The cover of the latest Harvard Business Review was emblazoned with the statement ‘What really keeps CEOs awake at night’ in a bright and shocking pink.
The issue was dominated by the HBR’s list of the top 100 best-performing CEOs in the world and an interview with a selection of these top business leaders based around their major worries.
Unsurprisingly key concerns include company culture, managing change and volatility, planning for the longer-term in the face of tremendous short-term pressures, innovation and becoming more purpose-driven as scale and globalisation means traditional management and reporting lines are becoming ineffective.
Whilst discussing these revelations with theGrogroup team, we came up with the brilliant idea (we do have them, occasionally!) to run our own survey of Senior and Managing Partners of Professional Services firms.
However, we quickly realised that we actually have this research already available because we regularly ask the same question to Managing Partners who attend the ICAEWs Managing Partners programme. In fact, their responses have formed the basis of our soon to be published first book ‘The Firm Principles’ (More news on the launch will follow).
So what issues do keep Managing Partners awake at night?
Managing Partners know this is essential, but for a variety of reasons clarity around the strategic objectives of the firm are rarely well understood and embedded in the day to day activities of individuals and teams. In a sector where business combinations are more the norm than the exception then strategy needs to be regularly revisited, validated and communicated within the firm. It must be consistent and constant.
“We need a strong bench…” is something we often hear from Senior Partners. But what does this actually mean?
In sport, an effective team requires those on the ‘bench’ to be game changers. They need to warm up quickly, be adaptable and ready to hit the ground running.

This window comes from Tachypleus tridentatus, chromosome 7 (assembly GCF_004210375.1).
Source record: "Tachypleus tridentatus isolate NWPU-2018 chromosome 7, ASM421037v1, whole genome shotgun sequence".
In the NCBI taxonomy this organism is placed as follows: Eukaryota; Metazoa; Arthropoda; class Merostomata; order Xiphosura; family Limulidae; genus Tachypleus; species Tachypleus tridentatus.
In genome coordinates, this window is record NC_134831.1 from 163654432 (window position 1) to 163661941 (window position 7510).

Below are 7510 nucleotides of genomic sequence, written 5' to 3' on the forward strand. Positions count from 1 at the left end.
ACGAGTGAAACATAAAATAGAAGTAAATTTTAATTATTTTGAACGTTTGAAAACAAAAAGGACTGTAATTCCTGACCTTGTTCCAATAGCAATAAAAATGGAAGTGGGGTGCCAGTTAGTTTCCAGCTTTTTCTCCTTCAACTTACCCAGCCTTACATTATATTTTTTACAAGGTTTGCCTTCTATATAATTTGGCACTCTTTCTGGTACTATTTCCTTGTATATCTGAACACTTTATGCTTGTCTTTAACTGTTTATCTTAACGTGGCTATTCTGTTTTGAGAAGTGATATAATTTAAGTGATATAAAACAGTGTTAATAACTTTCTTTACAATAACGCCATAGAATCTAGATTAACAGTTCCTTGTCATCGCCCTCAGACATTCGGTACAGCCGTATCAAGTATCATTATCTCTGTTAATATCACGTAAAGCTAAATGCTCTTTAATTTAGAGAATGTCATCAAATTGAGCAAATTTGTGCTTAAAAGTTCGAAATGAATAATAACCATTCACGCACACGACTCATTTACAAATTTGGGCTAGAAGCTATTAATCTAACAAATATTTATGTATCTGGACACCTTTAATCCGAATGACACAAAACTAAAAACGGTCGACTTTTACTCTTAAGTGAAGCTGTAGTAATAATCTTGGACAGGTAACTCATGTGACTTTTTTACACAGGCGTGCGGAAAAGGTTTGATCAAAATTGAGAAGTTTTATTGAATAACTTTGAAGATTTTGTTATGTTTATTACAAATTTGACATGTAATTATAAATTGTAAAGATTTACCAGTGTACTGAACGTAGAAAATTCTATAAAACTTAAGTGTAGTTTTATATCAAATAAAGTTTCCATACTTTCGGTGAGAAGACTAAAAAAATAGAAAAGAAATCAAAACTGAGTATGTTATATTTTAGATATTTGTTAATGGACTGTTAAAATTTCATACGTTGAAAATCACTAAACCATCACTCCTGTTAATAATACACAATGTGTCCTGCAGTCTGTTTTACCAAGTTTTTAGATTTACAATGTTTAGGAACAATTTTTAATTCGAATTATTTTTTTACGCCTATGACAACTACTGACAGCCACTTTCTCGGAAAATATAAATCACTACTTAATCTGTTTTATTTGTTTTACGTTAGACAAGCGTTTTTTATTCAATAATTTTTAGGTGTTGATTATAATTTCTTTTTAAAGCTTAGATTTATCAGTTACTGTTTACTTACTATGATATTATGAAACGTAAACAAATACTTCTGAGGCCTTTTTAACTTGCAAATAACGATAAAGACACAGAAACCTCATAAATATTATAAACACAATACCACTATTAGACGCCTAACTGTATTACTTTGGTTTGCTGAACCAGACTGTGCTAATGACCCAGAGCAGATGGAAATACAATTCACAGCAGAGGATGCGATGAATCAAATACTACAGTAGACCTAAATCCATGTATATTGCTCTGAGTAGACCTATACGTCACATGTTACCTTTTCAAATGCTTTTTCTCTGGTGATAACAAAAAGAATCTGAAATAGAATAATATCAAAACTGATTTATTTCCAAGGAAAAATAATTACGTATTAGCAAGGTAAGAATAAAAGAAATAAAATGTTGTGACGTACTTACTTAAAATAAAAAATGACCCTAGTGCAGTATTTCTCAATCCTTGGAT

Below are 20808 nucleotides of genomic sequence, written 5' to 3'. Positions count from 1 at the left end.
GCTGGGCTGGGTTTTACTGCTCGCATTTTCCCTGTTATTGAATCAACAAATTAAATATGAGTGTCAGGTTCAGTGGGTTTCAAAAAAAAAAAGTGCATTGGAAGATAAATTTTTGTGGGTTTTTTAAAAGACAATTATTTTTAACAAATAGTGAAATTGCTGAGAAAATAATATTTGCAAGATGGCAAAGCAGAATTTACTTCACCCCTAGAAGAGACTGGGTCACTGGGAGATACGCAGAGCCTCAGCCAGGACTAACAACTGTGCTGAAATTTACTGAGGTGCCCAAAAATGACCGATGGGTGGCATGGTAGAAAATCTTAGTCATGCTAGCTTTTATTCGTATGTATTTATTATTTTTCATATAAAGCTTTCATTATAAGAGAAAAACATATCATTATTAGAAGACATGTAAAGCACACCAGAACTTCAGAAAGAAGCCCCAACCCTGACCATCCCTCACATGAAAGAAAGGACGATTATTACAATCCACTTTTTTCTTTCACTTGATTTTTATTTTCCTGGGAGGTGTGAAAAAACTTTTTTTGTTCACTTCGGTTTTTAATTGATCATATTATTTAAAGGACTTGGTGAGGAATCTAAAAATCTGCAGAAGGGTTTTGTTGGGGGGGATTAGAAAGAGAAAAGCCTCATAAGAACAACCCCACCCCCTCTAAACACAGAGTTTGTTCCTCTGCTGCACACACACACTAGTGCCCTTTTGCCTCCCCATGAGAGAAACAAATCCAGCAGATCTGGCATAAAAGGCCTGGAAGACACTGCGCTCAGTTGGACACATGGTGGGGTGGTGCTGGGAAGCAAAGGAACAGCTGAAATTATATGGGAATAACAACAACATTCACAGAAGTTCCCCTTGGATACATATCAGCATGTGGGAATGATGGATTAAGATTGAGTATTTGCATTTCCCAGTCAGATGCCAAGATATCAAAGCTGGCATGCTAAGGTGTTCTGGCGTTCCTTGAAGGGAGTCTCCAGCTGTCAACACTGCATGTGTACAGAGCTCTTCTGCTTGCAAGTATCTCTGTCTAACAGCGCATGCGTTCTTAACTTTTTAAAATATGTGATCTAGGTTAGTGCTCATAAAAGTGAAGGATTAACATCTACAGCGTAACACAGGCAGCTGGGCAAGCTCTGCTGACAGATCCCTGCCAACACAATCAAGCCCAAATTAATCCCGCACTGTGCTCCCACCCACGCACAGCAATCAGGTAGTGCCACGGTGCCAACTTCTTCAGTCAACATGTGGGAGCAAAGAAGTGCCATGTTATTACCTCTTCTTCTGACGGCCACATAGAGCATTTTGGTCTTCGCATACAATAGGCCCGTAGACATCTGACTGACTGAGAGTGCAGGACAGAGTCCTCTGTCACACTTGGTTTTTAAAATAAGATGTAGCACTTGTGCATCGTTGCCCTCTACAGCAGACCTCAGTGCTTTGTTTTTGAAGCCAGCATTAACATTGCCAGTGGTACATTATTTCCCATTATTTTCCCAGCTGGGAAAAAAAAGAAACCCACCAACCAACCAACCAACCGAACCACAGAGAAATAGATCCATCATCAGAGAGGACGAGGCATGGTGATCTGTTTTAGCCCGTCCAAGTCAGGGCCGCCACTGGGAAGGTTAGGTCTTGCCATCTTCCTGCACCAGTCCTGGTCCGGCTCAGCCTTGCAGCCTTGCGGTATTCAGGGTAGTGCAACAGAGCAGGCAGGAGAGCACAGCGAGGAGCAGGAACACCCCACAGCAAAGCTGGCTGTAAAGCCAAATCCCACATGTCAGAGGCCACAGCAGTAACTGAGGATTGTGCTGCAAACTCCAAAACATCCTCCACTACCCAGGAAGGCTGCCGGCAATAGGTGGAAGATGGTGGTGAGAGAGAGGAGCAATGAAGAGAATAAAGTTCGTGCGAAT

So surely this means ‘future’ partners and HoDs need to have been exposed to leadership challenges along their career journeys. A top down, formal succession plan will help to cover all the bases and ensure adequate resource to drive the strategy. And those ‘game changers’ need to be identified as early as possible. If they are demonstrating high performance in the behaviours and skills that are business critical in driving success, and showing potential in the way they adapt to challenges, then create clear plans to nurture them.
Successful change requires commitment across the board. Most importantly it requires the senior team to act as role models, leading from the front and demonstrating a united front.
Managing Partners have been honest enough to tell us that this is extremely difficult. Successful delivery against business objectives may require new approaches, initial loss of control and a sense of exposure.
Naturally some partners may not want to feel any ‘pain’ and it doesn’t take many ‘blockers’ to create a critical mass which either ‘anchors’ the firm or even pushes it backwards.
Working with a wide range of professional services firms, we see a lot of strategy documents and business plans. Whilst targets and KPI’s can be very different the vast majority of firms have the same ultimate aim – growth in fee income.